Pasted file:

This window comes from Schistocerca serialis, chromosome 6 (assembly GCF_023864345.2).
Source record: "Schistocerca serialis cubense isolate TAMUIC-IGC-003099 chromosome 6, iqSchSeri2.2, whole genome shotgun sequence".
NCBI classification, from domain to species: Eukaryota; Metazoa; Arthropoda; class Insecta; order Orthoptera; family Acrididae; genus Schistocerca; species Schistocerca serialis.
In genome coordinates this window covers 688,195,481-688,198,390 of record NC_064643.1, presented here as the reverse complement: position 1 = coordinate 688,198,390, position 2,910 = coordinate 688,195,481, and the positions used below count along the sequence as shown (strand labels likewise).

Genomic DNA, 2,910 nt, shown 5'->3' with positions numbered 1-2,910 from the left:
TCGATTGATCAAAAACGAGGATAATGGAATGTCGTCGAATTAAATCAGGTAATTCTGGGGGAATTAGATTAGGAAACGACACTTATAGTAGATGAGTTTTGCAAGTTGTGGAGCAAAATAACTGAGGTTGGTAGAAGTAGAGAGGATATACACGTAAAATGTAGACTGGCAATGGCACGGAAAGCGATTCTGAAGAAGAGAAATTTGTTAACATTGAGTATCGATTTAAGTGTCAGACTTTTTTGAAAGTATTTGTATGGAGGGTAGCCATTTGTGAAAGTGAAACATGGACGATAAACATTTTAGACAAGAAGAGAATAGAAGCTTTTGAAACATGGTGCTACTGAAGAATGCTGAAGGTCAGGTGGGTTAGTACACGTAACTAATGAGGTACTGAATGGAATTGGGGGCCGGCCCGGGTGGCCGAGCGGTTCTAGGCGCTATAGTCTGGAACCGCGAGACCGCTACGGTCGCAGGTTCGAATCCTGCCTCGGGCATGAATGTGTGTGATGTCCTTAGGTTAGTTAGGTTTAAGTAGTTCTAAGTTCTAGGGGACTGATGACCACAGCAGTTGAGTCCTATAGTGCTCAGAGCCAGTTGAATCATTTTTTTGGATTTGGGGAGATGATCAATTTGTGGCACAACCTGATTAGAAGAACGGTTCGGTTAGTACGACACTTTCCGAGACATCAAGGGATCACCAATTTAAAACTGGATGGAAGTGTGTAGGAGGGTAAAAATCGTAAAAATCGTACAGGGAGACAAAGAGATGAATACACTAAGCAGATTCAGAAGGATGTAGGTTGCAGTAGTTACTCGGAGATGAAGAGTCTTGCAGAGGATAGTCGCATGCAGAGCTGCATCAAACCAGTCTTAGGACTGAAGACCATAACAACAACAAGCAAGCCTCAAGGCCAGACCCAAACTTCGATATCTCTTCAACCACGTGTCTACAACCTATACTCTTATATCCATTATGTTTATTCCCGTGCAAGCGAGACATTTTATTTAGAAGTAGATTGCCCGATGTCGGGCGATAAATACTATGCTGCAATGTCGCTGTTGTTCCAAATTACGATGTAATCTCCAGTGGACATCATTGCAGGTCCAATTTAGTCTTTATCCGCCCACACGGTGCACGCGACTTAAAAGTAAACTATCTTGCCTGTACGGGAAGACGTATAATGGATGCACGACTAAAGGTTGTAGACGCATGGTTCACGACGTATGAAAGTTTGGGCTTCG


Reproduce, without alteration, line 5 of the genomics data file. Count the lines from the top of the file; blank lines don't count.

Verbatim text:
Genomic DNA, 2,910 nt, shown 5'->3' with positions numbered 1-2,910 from the left: